Discussions with various antitrust authorities have resulted in further indications that merger clearances of the business combination of Linde and Praxair could be subject to requirements more onerous than previously expected.
That’s according to a statement this weekend from Linde, informed itself by the US Federal Trade Commission (FTC) that expectations of further divestiture commitments and prospective purchasers are considered required for a merger clearance.
“Based on ongoing discussions with the FTC and other antitrust authorities and current knowledge, there is in addition a higher probability that a threshold for divestiture commitments, which is to be accepted by each contract party under the Business Combination Agreement, will be exceeded,” the Linde statement explained.
The verdict of the FTC had been long-awaited and considered one of the final hurdles for the mega merger to clear, with the North American gases business understood to be one of the biggest overlaps for the merger.
gasworld Business Intelligence has previously anticipated that Europe and the Americas would be two of the most significant areas of contention for the merger, and had projected the combined entity would achieve sales of approximately $12bn in the Americas in total (based on 2016 estimates) alone – and occupy a combined market share that exceeded that of Air Liquide (28%) by eight percentage points pre-divestment.
As a result, it was estimated that Praxair and Linde would face the largest antitrust pressure in the US and would have to divest of assets that accumulatively generated revenues of approximately $800m in the region in 2016 – around 3-4 times that of the Air Liquide-Airgas divestment package in 2016.
Linde confirmed on 16th July that a consortium comprising of the Messer Group and CVC Capital Partners Fund VII have entered into an agreement to purchase the majority of Linde’s gases business in North America and certain business activities in South America.
The business to be sold generated annual sales of approximately $1.7bn (€1.4bn) and an EBITDA of just over $360m (€305m) in 2017. These include substantially all of Linde’s US bulk business, and its business in Brazil, Canada and Colombia.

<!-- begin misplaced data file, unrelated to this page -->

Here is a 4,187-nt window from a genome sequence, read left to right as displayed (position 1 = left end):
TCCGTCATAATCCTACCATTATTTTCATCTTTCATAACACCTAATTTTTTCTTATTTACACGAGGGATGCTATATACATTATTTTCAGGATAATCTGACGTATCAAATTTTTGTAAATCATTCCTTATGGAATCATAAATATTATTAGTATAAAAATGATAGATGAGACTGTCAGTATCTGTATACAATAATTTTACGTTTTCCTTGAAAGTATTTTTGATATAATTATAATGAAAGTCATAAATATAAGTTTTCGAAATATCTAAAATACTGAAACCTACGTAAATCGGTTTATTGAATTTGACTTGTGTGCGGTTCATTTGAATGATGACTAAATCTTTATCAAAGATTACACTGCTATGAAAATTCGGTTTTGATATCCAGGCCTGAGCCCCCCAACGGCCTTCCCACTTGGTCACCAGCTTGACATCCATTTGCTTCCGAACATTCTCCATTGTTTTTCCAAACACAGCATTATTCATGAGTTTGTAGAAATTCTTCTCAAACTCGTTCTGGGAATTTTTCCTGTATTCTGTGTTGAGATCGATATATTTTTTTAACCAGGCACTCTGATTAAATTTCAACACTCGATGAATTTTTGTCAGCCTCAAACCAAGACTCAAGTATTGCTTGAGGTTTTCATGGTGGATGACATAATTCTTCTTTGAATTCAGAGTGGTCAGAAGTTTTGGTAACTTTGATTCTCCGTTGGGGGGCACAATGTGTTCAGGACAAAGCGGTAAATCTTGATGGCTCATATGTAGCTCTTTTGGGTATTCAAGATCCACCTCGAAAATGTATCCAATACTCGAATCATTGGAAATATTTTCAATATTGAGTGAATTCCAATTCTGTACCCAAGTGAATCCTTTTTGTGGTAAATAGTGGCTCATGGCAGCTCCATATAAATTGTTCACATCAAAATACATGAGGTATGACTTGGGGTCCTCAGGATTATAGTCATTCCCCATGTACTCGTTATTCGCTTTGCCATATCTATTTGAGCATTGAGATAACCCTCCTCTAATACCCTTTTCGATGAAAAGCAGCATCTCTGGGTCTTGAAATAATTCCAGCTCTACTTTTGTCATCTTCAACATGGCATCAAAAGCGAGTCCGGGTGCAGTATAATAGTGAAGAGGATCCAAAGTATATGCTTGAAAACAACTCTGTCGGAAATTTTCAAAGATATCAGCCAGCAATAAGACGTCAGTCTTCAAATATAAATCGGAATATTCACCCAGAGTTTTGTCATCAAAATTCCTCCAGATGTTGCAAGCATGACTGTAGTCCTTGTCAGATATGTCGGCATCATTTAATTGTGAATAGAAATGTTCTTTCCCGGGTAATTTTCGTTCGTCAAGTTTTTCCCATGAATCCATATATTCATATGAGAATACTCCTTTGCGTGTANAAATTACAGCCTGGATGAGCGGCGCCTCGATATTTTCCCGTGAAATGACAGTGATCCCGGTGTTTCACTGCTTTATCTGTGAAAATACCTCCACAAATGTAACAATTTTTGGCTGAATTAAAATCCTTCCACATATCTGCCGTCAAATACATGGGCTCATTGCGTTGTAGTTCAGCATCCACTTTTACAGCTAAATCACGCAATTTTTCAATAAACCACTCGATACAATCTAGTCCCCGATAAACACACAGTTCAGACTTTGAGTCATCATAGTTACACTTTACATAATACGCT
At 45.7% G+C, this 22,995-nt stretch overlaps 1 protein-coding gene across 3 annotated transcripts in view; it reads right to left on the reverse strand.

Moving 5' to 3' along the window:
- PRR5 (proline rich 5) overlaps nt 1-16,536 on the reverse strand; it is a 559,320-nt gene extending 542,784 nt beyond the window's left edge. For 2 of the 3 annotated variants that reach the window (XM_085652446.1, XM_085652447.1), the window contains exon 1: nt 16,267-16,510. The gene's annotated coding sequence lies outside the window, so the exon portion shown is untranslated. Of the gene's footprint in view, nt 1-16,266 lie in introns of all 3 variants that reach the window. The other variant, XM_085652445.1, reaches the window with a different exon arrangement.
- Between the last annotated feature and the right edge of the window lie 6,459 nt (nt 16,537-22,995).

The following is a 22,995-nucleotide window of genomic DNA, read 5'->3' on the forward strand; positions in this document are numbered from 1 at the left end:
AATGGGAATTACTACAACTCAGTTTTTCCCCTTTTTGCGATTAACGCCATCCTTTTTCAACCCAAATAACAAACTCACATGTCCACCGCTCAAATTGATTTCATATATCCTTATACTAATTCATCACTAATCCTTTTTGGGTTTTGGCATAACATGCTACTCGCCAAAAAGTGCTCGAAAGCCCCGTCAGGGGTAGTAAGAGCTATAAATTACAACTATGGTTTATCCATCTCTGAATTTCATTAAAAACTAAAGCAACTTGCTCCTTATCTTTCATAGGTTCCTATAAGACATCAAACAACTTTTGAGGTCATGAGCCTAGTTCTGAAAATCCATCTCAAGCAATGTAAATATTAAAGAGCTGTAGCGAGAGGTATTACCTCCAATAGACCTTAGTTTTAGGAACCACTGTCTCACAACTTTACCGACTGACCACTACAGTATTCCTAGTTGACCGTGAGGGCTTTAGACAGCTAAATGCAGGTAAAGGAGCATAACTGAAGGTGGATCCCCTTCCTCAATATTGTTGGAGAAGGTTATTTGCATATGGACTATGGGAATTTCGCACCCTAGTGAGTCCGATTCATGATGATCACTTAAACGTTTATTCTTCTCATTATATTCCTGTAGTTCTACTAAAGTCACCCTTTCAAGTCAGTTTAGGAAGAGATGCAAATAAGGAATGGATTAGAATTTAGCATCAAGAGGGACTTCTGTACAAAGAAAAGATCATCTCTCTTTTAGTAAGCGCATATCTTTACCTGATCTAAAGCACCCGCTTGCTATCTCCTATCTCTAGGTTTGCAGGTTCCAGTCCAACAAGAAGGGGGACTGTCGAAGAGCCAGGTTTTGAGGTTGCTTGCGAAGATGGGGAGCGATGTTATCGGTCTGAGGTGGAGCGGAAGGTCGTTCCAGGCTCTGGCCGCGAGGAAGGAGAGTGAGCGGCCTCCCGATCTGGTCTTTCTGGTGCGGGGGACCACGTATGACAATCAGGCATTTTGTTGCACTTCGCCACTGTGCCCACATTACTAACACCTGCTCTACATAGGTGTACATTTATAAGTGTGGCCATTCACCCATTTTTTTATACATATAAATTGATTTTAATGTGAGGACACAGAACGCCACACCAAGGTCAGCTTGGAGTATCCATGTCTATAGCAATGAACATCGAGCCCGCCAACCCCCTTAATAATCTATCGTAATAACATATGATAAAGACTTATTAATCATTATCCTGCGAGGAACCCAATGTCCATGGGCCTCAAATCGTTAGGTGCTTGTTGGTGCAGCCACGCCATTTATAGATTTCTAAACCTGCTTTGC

The FTC has now expressed expectations of further divestments and purchasers.
gasworld understands there are new suggestions that a political play could be significant in analysis of the merger in the US. The new holding company will be incorporated in Ireland while its principal governance activities, including board meetings, will primarily be based in the UK; though the group CEO (Steve Angel) will be based in Danbury, Connecticut (US) and group corporate functions will be appropriately split between Danbury, Connecticut and Munich (Germany), it could be argued that an effective re-domiciliation to the UK shores goes against the ‘Make America Great Again’ mantra of the Trump Administration.
With the expectations of the FTC relayed, Linde and Praxair are analysing these expectations to assess their scope and to evaluate how they could be implemented to achieve a timely clearance of the business combination.
The discussions with the FTC about the divestiture commitments will be continued in order to achieve a mutually acceptable result. Linde and Praxair remain in a constructive dialogue with the regulators and with each other on the required divestitures.
Both parties have consistently stressed that they are only prepared to go so far to get this deal over the line, suggesting very early on that if divestments over a threshold of €1.1bn in EBITDA or €3.7bn in total earnings had to be realised, then the merger in its current guise may not; they would step back from the brink to consider their respective positions and potentially look to renegotiate the deal.
For all the latest breaking news, views and analysis of the ongoing merger of equals between Praxair, Inc. and Linde AG, stay tuned to gasworld’s Praxair-Linde Zone at www.gasworld.com/praxair-linde-zone.
What does this new development mean for this mega merger of equals?
Well, some might say it was entirely probable, if not expected. Clearance for the deal in the Americas was always considered more of a long game by those close to the deal or analysing it.
gasworld Business Intelligence had previously anticipated the Americas to be one of the most significant areas of contention for the merger, projecting a combined entity with sales of approximately $12bn in the region in total based on 2016 estimates, and a market share exceeding that of Air Liquide (28%) by eight percentage points pre-divestment.
So a sticky wicket of divestments in the region was perhaps inevitable.
Others, however, might see this as a potential death knell for the deal. Praxair and Linde have said from the start that there was a clear threshold at which they would have to reconsider their options. There now appears to be a very real possibility that they will have to go beyond that threshold to see the deal through.
This was always a marathon and not a sprint. The question now is, with a self-imposed deadline of 24th October for completion, how far are Praxair and Linde prepared to go to reach that finish line?